Learning How To Handle War as a Christian
Thoughts on Christian Faith & War
By Dr. Norman Wise
A. The historic Christian positions
1. Blind Patriotism: Whenever and however my country fights it is righteous and good.
2. Nonresistance: ""But I say to you, do not resist an evil person; but whoever slaps you on your right cheek, turn the other to him also." Matthew 5:39 – (http://intervarsity.org/news/nonresistance)
The State can wage war but Christians cannot participate in taking part in any violence against others. Christians can serve their nation in ways not related to war. Christians should submit to the government but cannot submit to participating in war efforts because this is not God’s will for the Christian. The priests of the Old Testament were free of the requirement to go to war.
3. Christian Pacifism: "(52) Then Jesus said to him, "Put your sword back into its place; for all those who take up the sword shall perish by the sword." [Matthew 26:52 NASB] – War is against the will of God since Messiah has come and we are now to be pushing to have the means of production pull away from making war to promoting a prosperous peace for all nations and people. (Isaiah 2:1-6)
Would act politically to oppose the use of military force by the state as well as refuse to engage in military conflict.
4. The Just War: "(14) Some soldiers were questioning him, saying, "And what about us, what shall we do?" And he said to them, "Do not take money from anyone by force, or accuse anyone falsely, and be content with your wages."" [Luke 3:14 NASB]
Christians can as citizens of a political community participate in the defense of their nation or people. The Christian must show
1. Just cause – Only defensive wars are legitimate
2. Just intention – Finding a just peace
3. Last Resort
4. Formal Declaration
5. Limited objectives – Not total destruction
6. Proportionate means – Only the force needed
7. Noncombatant immunity
5. The Crusade or Preventative War: Book of Joshua
When a war is waged that prevents anticipating the aggression of another or to end abundant evil in another state to establish a more just civil state. A war is just when its purpose is to establish justice. 
This does call upon us to defend and discuss the Crusades of Israel in conquering the Promised Land.
The Christian World View Perspective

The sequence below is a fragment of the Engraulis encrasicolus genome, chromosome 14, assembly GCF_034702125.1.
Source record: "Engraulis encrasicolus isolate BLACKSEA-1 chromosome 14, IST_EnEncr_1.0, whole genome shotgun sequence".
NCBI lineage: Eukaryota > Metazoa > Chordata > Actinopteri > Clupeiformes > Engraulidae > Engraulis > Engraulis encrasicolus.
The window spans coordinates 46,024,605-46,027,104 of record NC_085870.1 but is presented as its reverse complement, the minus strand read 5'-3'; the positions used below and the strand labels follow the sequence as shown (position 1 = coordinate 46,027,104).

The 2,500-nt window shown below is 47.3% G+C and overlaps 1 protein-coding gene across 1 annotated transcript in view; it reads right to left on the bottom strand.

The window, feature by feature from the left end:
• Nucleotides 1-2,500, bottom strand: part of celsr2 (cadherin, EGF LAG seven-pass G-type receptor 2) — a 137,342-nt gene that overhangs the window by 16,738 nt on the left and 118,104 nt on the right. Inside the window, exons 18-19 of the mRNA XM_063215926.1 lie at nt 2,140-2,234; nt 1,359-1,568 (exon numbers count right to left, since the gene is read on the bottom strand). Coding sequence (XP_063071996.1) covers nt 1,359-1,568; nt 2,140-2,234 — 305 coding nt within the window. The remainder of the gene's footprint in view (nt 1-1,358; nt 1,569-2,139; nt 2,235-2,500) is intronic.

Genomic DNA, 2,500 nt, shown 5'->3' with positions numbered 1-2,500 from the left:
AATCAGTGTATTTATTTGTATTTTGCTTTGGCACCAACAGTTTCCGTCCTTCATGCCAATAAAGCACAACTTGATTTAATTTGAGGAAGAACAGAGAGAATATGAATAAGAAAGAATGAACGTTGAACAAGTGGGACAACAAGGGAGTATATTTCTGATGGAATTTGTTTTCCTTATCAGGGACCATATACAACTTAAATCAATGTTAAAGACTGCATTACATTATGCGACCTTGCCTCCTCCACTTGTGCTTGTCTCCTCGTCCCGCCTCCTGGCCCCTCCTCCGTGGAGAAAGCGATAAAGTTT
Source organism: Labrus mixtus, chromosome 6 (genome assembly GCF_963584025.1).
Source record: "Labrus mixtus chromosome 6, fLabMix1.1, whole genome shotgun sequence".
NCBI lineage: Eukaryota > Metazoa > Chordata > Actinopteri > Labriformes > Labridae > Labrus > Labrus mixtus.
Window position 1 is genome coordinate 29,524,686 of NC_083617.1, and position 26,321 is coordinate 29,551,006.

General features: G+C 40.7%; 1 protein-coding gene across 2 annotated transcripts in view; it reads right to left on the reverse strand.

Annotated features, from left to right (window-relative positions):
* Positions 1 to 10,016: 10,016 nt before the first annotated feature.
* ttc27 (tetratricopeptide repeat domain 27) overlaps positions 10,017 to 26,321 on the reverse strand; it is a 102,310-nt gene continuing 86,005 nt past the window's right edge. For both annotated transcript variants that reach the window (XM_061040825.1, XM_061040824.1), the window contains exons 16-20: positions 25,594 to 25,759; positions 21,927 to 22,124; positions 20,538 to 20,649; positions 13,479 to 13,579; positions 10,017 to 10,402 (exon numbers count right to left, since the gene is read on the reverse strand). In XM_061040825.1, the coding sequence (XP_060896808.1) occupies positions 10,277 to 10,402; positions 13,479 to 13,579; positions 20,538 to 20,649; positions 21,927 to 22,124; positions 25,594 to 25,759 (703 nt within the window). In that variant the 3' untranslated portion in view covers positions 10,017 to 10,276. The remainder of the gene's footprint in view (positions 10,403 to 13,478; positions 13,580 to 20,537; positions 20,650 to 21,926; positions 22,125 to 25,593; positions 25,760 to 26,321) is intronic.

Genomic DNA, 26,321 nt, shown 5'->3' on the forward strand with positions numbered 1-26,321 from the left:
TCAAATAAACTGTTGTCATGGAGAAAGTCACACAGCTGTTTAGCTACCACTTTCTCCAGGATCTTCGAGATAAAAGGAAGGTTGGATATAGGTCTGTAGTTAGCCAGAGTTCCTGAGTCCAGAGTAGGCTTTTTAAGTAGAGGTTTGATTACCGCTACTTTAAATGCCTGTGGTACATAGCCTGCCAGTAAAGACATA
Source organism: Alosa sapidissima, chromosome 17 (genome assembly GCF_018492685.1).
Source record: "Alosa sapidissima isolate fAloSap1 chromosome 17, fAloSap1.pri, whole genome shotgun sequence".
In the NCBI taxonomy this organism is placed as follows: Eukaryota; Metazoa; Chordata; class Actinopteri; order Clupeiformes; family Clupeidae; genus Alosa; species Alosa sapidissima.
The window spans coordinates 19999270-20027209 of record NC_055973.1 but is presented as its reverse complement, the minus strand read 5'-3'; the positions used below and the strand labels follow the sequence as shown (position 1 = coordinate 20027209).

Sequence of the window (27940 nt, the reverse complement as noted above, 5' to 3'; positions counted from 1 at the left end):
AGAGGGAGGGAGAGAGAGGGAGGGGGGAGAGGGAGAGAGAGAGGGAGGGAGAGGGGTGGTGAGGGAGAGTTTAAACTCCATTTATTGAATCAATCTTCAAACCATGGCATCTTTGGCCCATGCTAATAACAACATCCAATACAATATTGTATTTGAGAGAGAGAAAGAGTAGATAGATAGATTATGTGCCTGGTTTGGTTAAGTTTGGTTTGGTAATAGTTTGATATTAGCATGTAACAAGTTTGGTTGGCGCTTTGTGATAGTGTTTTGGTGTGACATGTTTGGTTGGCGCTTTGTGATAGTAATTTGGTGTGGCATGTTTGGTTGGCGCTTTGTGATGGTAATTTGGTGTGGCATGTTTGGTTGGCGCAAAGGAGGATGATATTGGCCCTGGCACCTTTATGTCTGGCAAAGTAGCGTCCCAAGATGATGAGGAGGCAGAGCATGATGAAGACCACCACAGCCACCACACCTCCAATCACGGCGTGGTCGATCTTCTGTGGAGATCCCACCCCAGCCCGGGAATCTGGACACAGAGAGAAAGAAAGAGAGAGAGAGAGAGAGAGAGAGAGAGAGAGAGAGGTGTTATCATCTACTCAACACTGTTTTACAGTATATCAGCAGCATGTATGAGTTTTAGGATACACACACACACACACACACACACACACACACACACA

A. Creation: War would not have existed in Eden. We are ordained to live in social communities (nations and empires).
B. Rebellion: With our rebellion against God for the establish of human government with the power of the sword to punish the evil and reward the good has been established by God (Romans 13:1-8). The government is the minister of justice and is to represent in history the day of just judgment.
God’s people can be called upon to serve in the government and within the ministry of justice but only if their conscience allows it (Romans 14)
C. Redemption: The church is to be prophetic in denouncing evil. This would include the immoral use of military force. Our aim should be to be as much as possible “peacemakers”. War must always be a last and sad resort.
Discernment must be made about the “baptism” of war into “righteous causes” to manipulate the church into supporting a war.
D. Restoration: After God’s final battle with the rebellious world and the full manifestation of the Kingdom, there will be no more war.
E. The real war: "(12) For our struggle is not against flesh and blood, but against the rulers, against the powers, against the world forces of this darkness, against the spiritual forces of wickedness in the heavenly places." [Ephesians 6:12 NASB]
"(3) For though we walk in the flesh, we do not war according to the flesh, (4) for the weapons of our warfare are not of the flesh, but divinely powerful for the destruction of fortresses. (5) We are destroying speculations and every lofty thing raised up against the knowledge of God, and we are taking every thought captive to the obedience of Christ," [2 Corinthians 10:3-5 NASB]
 Show Them No Mercy: 4 Views on God and Canaanite Genocide by C. S. Cowles (Author), Daniel L. Gard (Author)
Did God Really Command Genocide?: Coming to Terms with the Justice of God by Paul Copan , Matt Flannagan